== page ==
peakVI [1] (Python class PEAKVI) is a generative model of scATAC-seq data that can subsequently be used for many common downstream tasks.

The advantages of peakVI are:

  • Comprehensive in capabilities.

  • Scalable to very large datasets (>1 million cells).

The limitations of peakVI include:

  • Effectively requires a GPU for fast inference.

  • Latent space is not interpretable, unlike that of a linear method.


PeakVI takes as input a scATAC-seq accessibility matrix \(X\) with \(N\) cells and \(M\) genomic regions (peaks), which can be binary or have count data. Additionally, a design matrix \(S\) containing \(p\) observed covariates, such as batch, donor, etc, is an optional input. While \(S\) can include both categorical covariates and continuous covariates, in the following, we assume it contains only one categorical covariate with \(K\) categories, which represents the common case of having multiple batches of data.

Generative process#

PeakVI posits that the observed value for cell \(i\) and region \(j\), \(x_{ij}\), is generated by the following process:

\begin{align} z_i &\sim {\mathrm{Normal}}\left( {0,I} \right) \\ y_{ij} &= g_z^j\left(z_i, s_i\right) \\ \ell_i &= f_\ell\left(x_i\right)\\ \left(x_{ij} > 0\right) &\sim \mathrm{Bernoulli}\left(y_{ij} \cdot \ell_i \cdot r_j \right) \end{align}

Briefly, detecting a region as accessible (\(x_{ij} > 0\)) is generated by a Bernoulli random variable which depends on a cell-specific latent variable \(z_i\), which captures biological heterogeneity, and two auxiliary scaling factors \(\ell_i, r_j\), which account for cell-specific and region-specific technical effects, respectively.

The PeakVI generative process uses a single neural network:

\begin{align} g_z(z_i, s_i) &: \mathbb{R}^{d} \times \{0, 1\}^K \to \left[0,1\right]^M \end{align}

which estimates the probability of accessibility.

The latent variables, along with their description are summarized in the following table:

Latent variable


Code variable (if different)

\(z_i \in \mathbb{R}^d\)

Low-dimensional representation capturing the state of a cell


\(y_i \in \left[0,1\right]^{M}\)

Acessibility probability estimate


\(\ell_i \in \left[0,1\right]\)

Cell-wise scaling factor


\(r_j \in \left[0,1\right]\)

Region-wise scaling factor



PeakVI uses variational inference, specifically auto-encoding variational Bayes (see Variational Inference) to learn both the model parameters (the neural network params, scaling factors, etc.) and an approximate posterior distribution with the following factorization:

\begin{align} q_\eta(z_i, \ell_i \mid x_i) := q_\eta(z_i \mid x_i)q_\eta(\ell_i \mid x_i). \end{align}

Here \(\eta\) is a set of parameters corresponding to inference neural networks (encoders), which we do not describe in detail here. The underlying class used as the encoder for PeakVI is Encoder.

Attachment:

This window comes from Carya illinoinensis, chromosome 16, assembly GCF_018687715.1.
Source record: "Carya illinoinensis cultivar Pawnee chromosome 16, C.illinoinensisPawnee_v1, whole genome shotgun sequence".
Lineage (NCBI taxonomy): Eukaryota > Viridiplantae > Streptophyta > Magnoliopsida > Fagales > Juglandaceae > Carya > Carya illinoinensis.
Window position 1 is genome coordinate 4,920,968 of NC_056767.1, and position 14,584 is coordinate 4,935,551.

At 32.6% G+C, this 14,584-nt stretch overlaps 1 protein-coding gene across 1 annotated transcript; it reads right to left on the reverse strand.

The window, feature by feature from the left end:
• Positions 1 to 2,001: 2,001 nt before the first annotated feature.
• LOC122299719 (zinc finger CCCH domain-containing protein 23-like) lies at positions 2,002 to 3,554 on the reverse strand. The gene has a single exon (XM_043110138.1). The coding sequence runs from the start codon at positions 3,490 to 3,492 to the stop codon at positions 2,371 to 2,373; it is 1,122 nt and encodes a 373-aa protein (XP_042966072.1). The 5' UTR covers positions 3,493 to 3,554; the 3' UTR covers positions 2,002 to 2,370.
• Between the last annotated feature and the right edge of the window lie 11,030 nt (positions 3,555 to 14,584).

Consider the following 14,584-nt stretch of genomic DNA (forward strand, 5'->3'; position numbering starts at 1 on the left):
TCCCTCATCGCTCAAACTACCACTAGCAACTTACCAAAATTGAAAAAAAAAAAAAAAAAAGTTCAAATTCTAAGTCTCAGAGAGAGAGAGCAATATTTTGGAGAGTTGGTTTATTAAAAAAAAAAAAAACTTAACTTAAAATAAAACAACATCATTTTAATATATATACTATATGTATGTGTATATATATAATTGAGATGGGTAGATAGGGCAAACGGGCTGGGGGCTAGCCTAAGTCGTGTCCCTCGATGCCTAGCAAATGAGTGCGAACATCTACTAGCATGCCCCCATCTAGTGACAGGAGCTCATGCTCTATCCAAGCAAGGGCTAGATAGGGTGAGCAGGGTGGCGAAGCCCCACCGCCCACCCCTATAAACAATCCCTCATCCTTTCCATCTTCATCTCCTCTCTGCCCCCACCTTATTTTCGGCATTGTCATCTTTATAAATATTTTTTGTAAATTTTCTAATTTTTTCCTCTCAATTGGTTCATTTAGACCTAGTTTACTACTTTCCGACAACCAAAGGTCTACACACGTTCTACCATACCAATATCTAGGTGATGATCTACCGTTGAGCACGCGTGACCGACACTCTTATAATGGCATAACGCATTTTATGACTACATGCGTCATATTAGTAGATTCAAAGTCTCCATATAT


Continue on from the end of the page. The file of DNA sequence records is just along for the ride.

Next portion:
It it important to note that by default, PeakVI only receives the accessibility data as input (i.e., not the observed cell-level covariates). Empirically, we have not seen much of a difference by having the encoder take as input the concatenation of these items (i.e., \(q_\eta(z_i, \ell_i \mid x_i, s_i)\), but users can control it manually by passing encode_covariates=True to scvi.model.PEAKVI.


Here we provide an overview of some of the tasks that PeakVI can perform. Please see scvi.model.PEAKVI for the full API reference.

Dimensionality reduction#

For dimensionality reduction, the mean of the approximate posterior \(q_\eta(z_i \mid x_i)\) is returned by default. This is achieved using the method:

>>> adata.obsm["X_peakvi"] = model.get_latent_representation()

Users may also return samples from this distribution, as opposed to the mean, by passing the argument give_mean=False. The latent representation can be used to create a nearest neighbor graph with scanpy with:

>>> import scanpy as sc
>>> sc.pp.neighbors(adata, use_rep="X_scvi")
>>> adata.obsp["distances"]

Transfer learning#

A PeakVI model can be pre-trained on reference data and updated with query data using load_query_data(), which then facilitates transfer of metadata like cell type annotations. See the Transfer learning guide for more information.

Estimation of accessibility#

In get_accessibility_estimates() PeakVI returns the expected value of \(y_i\) under the approximate posterior. For one cell \(i\), this can be written as:

\begin{align} \mathbb{E}_{q_\eta(z_i \mid x_i)}\left[g_z\left( z_i, s_i \right) \right], \end{align}

As the expectation can be expensive to compute, by default, PeakVI uses the mean of \(z_i\) as a point estimate, but this behaviour can be changed by setting use_z_mean=False argument.

Notably, this function also has the transform_batch parameter that allows counterfactual prediction of accessibility in an unobserved batch. See the Counterfactual prediction guide.

Differential accessibility#

Differential accessibility analysis is achieved with differential_accessibility(). PeakVI tests differences in accessibility of \(g_z\left( z_i, s_i \right)\).